Glaucoma is a chronic eye disease that affects millions of people. This condition is traditionally treated with eye drops but there are multiple surgeries that can be treatment options.
The Basics of Glaucoma
The condition of glaucoma is based on the increased pressure inside of the eye which can cause damage to the eye.
The increase in eye pressure can be caused by too much fluid produced in the eye or a reduced drainage of the fluid in the eye.
Since glaucoma is a disease of increased pressure, treatment of glaucoma is based on reducing the eye pressure either by medications or surgery.
Benefits of Surgery vs Eye Drop Treatment
Any surgery is considered an invasive procedure and in most cases a less invasive treatment like eye drops would be preferred.
However, there are specific cases when a surgical treatment may be more beneficial than traditional eye drops.
If a patient with glaucoma cannot physically put the drops in their eyes or easily have another person assist them with the medication, a surgical treatment may be better suited for the patient.
Also, if there is difficulty obtaining eye drops consistently, such as travelling for work or living in a remote area, a surgical treatment may be beneficial.
The most common use of a surgical treatment is in addition to the use of eye drops. If medication is not sufficiently lowering the eye pressure, a surgery may be considered to supplement the treatment.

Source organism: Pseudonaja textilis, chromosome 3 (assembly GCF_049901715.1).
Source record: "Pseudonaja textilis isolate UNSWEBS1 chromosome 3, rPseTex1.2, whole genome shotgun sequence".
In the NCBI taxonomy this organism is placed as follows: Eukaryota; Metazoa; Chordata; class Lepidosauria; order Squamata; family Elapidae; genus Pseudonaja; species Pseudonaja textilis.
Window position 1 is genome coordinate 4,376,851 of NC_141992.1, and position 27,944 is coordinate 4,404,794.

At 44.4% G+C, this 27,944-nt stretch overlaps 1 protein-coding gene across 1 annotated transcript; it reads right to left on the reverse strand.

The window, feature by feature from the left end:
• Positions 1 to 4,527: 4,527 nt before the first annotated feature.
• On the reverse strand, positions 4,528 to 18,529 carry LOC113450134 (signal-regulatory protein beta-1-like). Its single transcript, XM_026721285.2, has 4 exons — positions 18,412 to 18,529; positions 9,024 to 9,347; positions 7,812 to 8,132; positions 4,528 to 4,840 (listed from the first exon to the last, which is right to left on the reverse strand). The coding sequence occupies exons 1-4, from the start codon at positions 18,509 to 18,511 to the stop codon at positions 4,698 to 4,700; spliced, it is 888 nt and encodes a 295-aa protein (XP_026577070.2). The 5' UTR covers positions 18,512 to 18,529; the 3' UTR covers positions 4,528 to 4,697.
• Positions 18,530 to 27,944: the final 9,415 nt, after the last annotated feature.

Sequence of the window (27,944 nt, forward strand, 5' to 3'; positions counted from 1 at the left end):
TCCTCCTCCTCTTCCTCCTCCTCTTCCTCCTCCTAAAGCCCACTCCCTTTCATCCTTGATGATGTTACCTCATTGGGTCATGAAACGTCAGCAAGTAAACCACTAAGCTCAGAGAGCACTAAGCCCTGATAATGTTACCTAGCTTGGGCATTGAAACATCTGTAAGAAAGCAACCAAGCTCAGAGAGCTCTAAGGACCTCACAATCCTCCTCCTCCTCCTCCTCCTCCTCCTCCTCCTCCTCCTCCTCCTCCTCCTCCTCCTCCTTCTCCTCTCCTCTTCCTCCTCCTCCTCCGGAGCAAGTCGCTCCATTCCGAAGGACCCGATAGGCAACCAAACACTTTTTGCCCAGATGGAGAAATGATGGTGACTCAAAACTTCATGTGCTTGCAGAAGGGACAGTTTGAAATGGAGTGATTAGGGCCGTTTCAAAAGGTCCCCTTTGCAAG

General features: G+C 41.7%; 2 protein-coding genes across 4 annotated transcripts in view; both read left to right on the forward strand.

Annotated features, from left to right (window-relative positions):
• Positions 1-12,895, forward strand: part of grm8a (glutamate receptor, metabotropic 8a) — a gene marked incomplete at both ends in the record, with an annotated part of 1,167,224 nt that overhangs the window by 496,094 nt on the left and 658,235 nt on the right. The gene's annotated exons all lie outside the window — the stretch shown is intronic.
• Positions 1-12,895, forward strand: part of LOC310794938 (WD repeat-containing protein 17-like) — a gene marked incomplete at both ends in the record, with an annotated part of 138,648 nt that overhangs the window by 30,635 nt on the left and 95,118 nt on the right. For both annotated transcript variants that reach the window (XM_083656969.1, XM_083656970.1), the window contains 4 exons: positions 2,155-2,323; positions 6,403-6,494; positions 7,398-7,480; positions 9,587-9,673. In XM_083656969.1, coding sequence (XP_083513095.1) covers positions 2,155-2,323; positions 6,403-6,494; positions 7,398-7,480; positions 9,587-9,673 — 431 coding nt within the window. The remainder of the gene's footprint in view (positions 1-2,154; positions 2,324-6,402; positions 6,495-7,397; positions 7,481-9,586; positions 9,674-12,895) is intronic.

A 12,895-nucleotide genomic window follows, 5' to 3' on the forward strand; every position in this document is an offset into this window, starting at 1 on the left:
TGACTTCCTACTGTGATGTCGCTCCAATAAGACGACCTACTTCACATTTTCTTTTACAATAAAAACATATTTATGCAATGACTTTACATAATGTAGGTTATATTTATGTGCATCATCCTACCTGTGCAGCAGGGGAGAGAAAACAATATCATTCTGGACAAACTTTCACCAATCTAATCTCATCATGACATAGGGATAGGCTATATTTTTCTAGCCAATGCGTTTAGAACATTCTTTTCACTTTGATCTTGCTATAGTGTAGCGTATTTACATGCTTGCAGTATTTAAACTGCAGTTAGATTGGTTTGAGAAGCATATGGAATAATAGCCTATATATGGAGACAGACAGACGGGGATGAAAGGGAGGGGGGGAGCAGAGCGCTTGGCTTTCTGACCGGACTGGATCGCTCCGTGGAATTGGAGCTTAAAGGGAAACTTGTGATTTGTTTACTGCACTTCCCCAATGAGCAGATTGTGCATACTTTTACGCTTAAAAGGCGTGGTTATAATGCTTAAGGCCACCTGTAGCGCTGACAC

The Types of Surgery for Glaucoma
There are multiple surgery options for glaucoma treatment. The most common surgeries performed to treat glaucoma are selective laser trabeculoplasty, argon laser trabeculoplasty, laser peripheral iridotomy, and crystalline lens removal.
The surgery that is the best option depends heavily on the type of glaucoma and the other factors causing the high eye pressure.
Argon and Selective Laser Trabeculoplasty (ALT, SLT)
Selective laser trabeculoplasty and argon laser trabeculoplasty are each minimally invasive procedures that are used to treat open angle glaucoma.
Open angle glaucoma is the predominant form of glaucoma and does not have any eye structures which are blocking the outflow of fluid.
In open angle glaucoma, the first line therapy is usually eye drops but some doctors may consider selective laser trabeculoplasty as an initial treatment.
Argon laser trabeculoplasty is less commonly performed as selective laser trabeculoplasty has become the preferred surgical intervention.
In these surgeries, a laser is fired into the trabecular meshwork which is the drainage system of the eyes. The laser causes inflammation and initiates a healing process which results in the opening of the drain.
Laser Peripheral Iridotomy (LPI)
A laser peripheral iridotomy is a surgery in which a laser creates a hole in the iris to allow fluid to flow from behind the iris to in front of the iris.
This procedure is used in narrow angle glaucoma to prevent the iris from being pushed forward and blocking the drainage of fluid.
A laser peripheral iridotomy may also be used as a preventative treatment if there is sufficient risk of glaucoma from a narrow angle.
Removal of the Crystalline Lens
Removing the crystalline lens from the eye is the procedure done during cataract surgery. However, in some cases, it may also be used as a treatment for narrow angle glaucoma.
By removing the natural lens and replacing it with an artificial lens that is much thinner, the eye is less likely to have an angle closure from the structures of the eye pushing forward.
This is an option that is especially useful if a cataract surgery is imminent already. If the cataract surgery will be required due to the cataract changes, then it can also benefit the progressing glaucoma.
Glaucoma Surgery Summary
In many ways, the treatment of glaucoma is advancing to include more surgery options than in years past.
The surgeries are more effective and less invasive than previously, and evidence of the benefit is continually developing.